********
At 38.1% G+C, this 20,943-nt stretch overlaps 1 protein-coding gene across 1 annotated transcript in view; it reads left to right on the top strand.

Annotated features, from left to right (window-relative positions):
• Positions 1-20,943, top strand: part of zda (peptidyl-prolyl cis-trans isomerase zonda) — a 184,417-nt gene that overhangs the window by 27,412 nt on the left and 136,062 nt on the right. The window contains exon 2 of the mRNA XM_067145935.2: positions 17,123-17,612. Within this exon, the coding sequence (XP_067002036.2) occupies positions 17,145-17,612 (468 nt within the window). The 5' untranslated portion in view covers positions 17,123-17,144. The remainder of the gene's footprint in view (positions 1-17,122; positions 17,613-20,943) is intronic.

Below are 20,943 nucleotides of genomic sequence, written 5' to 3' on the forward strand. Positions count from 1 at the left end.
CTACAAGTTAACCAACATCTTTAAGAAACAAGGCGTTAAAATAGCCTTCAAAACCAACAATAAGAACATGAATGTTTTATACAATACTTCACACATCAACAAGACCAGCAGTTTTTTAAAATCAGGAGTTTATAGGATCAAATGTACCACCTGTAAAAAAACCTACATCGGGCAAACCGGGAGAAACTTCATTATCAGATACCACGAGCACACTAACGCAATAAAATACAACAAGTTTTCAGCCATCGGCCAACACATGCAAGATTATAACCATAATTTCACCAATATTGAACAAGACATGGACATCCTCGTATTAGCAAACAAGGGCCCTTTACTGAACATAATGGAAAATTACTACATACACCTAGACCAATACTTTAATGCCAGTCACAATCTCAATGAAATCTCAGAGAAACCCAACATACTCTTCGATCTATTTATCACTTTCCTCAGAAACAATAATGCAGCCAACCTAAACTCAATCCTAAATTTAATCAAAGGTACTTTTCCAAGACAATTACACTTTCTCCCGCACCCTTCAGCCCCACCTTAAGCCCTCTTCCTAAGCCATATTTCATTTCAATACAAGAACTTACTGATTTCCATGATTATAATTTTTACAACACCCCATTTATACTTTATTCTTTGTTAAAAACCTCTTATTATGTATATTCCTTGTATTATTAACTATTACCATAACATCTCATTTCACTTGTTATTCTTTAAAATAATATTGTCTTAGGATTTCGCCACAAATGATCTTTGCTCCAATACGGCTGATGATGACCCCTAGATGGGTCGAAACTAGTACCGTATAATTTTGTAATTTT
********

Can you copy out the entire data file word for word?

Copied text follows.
At 38.1% G+C, this 20,943-nt stretch overlaps 1 protein-coding gene across 1 annotated transcript in view; it reads left to right on the top strand.

Annotated features, from left to right (window-relative positions):
• Positions 1-20,943, top strand: part of zda (peptidyl-prolyl cis-trans isomerase zonda) — a 184,417-nt gene that overhangs the window by 27,412 nt on the left and 136,062 nt on the right. The window contains exon 2 of the mRNA XM_067145935.2: positions 17,123-17,612. Within this exon, the coding sequence (XP_067002036.2) occupies positions 17,145-17,612 (468 nt within the window). The 5' untranslated portion in view covers positions 17,123-17,144. The remainder of the gene's footprint in view (positions 1-17,122; positions 17,613-20,943) is intronic.

Below are 20,943 nucleotides of genomic sequence, written 5' to 3' on the forward strand. Positions count from 1 at the left end.
CTACAAGTTAACCAACATCTTTAAGAAACAAGGCGTTAAAATAGCCTTCAAAACCAACAATAAGAACATGAATGTTTTATACAATACTTCACACATCAACAAGACCAGCAGTTTTTTAAAATCAGGAGTTTATAGGATCAAATGTACCACCTGTAAAAAAACCTACATCGGGCAAACCGGGAGAAACTTCATTATCAGATACCACGAGCACACTAACGCAATAAAATACAACAAGTTTTCAGCCATCGGCCAACACATGCAAGATTATAACCATAATTTCACCAATATTGAACAAGACATGGACATCCTCGTATTAGCAAACAAGGGCCCTTTACTGAACATAATGGAAAATTACTACATACACCTAGACCAATACTTTAATGCCAGTCACAATCTCAATGAAATCTCAGAGAAACCCAACATACTCTTCGATCTATTTATCACTTTCCTCAGAAACAATAATGCAGCCAACCTAAACTCAATCCTAAATTTAATCAAAGGTACTTTTCCAAGACAATTACACTTTCTCCCGCACCCTTCAGCCCCACCTTAAGCCCTCTTCCTAAGCCATATTTCATTTCAATACAAGAACTTACTGATTTCCATGATTATAATTTTTACAACACCCCATTTATACTTTATTCTTTGTTAAAAACCTCTTATTATGTATATTCCTTGTATTATTAACTATTACCATAACATCTCATTTCACTTGTTATTCTTTAAAATAATATTGTCTTAGGATTTCGCCACAAATGATCTTTGCTCCAATACGGCTGATGATGACCCCTAGATGGGTCGAAACTAGTACCGTATAATTTTGTAATTTT